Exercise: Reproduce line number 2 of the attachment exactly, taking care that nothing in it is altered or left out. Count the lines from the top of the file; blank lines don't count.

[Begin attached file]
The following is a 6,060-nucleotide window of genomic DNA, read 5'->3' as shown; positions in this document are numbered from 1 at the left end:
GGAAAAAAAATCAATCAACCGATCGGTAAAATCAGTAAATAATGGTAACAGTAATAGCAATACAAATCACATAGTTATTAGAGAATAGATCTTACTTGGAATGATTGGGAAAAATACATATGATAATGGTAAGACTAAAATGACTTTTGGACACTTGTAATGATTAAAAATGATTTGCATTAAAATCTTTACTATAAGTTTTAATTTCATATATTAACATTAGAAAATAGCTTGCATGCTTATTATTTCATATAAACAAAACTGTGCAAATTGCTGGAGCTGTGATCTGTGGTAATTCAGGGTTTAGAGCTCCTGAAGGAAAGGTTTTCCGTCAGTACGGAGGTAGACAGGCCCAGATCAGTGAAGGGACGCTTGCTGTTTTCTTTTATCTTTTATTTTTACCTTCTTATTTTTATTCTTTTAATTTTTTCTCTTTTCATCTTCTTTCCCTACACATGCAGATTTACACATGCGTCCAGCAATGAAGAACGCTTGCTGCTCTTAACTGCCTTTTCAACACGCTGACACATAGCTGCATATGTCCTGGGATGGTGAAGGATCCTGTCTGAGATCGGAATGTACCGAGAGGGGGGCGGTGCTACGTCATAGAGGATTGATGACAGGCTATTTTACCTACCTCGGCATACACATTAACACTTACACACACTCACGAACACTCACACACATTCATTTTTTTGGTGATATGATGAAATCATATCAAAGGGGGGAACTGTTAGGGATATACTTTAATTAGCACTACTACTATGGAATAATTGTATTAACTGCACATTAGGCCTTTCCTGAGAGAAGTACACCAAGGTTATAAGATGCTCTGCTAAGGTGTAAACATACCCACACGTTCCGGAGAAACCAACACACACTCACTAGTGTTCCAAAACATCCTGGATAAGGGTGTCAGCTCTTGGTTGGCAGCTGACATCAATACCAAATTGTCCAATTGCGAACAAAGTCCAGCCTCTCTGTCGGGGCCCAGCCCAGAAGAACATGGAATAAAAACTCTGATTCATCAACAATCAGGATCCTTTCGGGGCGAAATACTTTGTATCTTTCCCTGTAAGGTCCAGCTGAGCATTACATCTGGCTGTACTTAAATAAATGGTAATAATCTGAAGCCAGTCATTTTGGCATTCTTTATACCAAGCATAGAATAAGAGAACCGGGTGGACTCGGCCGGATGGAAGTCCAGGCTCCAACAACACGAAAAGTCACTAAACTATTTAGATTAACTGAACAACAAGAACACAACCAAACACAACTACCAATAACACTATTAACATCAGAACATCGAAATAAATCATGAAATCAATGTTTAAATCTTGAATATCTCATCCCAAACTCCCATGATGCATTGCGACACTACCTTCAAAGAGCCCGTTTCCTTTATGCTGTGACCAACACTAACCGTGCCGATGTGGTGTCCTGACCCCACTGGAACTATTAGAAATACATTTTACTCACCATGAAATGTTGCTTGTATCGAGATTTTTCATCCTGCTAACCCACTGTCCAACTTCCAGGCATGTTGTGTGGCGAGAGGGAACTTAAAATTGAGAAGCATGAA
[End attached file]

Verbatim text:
GGAAAAAAAATCAATCAACCGATCGGTAAAATCAGTAAATAATGGTAACAGTAATAGCAATACAAATCACATAGTTATTAGAGAATAGATCTTACTTGGAATGATTGGGAAAAATACATATGATAATGGTAAGACTAAAATGACTTTTGGACACTTGTAATGATTAAAAATGATTTGCATTAAAATCTTTACTATAAGTTTTAATTTCATATATTAACATTAGAAAATAGCTTGCATGCTTATTATTTCATATAAACAAAACTGTGCAAATTGCTGGAGCTGTGATCTGTGGTAATTCAGGGTTTAGAGCTCCTGAAGGAAAGGTTTTCCGTCAGTACGGAGGTAGACAGGCCCAGATCAGTGAAGGGACGCTTGCTGTTTTCTTTTATCTTTTATTTTTACCTTCTTATTTTTATTCTTTTAATTTTTTCTCTTTTCATCTTCTTTCCCTACACATGCAGATTTACACATGCGTCCAGCAATGAAGAACGCTTGCTGCTCTTAACTGCCTTTTCAACACGCTGACACATAGCTGCATATGTCCTGGGATGGTGAAGGATCCTGTCTGAGATCGGAATGTACCGAGAGGGGGGCGGTGCTACGTCATAGAGGATTGATGACAGGCTATTTTACCTACCTCGGCATACACATTAACACTTACACACACTCACGAACACTCACACACATTCATTTTTTTGGTGATATGATGAAATCATATCAAAGGGGGGAACTGTTAGGGATATACTTTAATTAGCACTACTACTATGGAATAATTGTATTAACTGCACATTAGGCCTTTCCTGAGAGAAGTACACCAAGGTTATAAGATGCTCTGCTAAGGTGTAAACATACCCACACGTTCCGGAGAAACCAACACACACTCACTAGTGTTCCAAAACATCCTGGATAAGGGTGTCAGCTCTTGGTTGGCAGCTGACATCAATACCAAATTGTCCAATTGCGAACAAAGTCCAGCCTCTCTGTCGGGGCCCAGCCCAGAAGAACATGGAATAAAAACTCTGATTCATCAACAATCAGGATCCTTTCGGGGCGAAATACTTTGTATCTTTCCCTGTAAGGTCCAGCTGAGCATTACATCTGGCTGTACTTAAATAAATGGTAATAATCTGAAGCCAGTCATTTTGGCATTCTTTATACCAAGCATAGAATAAGAGAACCGGGTGGACTCGGCCGGATGGAAGTCCAGGCTCCAACAACACGAAAAGTCACTAAACTATTTAGATTAACTGAACAACAAGAACACAACCAAACACAACTACCAATAACACTATTAACATCAGAACATCGAAATAAATCATGAAATCAATGTTTAAATCTTGAATATCTCATCCCAAACTCCCATGATGCATTGCGACACTACCTTCAAAGAGCCCGTTTCCTTTATGCTGTGACCAACACTAACCGTGCCGATGTGGTGTCCTGACCCCACTGGAACTATTAGAAATACATTTTACTCACCATGAAATGTTGCTTGTATCGAGATTTTTCATCCTGCTAACCCACTGTCCAACTTCCAGGCATGTTGTGTGGCGAGAGGGAACTTAAAATTGAGAAGCATGAA